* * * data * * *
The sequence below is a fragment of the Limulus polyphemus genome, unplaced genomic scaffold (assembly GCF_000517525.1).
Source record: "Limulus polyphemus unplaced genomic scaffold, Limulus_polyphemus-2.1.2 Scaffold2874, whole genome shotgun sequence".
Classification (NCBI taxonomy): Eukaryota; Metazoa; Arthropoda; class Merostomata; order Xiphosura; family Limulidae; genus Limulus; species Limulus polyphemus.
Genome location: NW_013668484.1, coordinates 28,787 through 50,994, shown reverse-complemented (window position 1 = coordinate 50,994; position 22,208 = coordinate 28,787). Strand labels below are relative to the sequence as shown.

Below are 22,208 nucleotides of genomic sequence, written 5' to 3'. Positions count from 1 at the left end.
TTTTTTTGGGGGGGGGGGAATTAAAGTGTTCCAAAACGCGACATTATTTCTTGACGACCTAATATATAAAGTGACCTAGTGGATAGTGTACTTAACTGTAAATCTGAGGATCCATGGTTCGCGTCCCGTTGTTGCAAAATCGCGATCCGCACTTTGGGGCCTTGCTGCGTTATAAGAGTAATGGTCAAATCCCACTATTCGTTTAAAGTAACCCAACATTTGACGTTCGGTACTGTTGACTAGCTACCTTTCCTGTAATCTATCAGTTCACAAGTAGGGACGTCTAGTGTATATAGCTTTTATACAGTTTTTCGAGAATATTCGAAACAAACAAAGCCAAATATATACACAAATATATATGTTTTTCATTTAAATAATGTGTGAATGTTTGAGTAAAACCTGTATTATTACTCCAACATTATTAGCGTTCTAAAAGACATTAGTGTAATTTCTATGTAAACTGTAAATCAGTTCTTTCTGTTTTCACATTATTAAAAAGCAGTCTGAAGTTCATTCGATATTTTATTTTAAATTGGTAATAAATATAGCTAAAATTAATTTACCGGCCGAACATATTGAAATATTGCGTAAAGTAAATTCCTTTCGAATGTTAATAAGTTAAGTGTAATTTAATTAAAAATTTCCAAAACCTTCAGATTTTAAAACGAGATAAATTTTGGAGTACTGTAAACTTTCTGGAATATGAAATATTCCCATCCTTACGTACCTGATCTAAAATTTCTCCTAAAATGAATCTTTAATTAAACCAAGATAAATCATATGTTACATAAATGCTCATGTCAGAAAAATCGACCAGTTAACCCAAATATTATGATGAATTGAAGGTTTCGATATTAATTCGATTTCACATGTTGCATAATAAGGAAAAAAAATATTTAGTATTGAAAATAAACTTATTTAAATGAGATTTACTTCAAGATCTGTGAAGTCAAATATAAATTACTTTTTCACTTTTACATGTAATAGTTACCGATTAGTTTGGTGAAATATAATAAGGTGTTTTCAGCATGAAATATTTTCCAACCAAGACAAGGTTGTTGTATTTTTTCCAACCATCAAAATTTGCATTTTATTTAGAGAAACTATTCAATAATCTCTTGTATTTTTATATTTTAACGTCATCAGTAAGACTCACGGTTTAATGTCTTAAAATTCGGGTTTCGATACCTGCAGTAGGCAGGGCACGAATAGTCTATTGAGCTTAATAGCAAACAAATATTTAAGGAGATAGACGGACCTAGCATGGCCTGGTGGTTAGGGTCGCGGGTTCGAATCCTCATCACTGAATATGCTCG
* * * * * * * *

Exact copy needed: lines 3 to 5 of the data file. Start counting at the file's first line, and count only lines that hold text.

Classification (NCBI taxonomy): Eukaryota; Metazoa; Arthropoda; class Merostomata; order Xiphosura; family Limulidae; genus Limulus; species Limulus polyphemus.
Genome location: NW_013668484.1, coordinates 28,787 through 50,994, shown reverse-complemented (window position 1 = coordinate 50,994; position 22,208 = coordinate 28,787). Strand labels below are relative to the sequence as shown.

Below are 22,208 nucleotides of genomic sequence, written 5' to 3'. Positions count from 1 at the left end.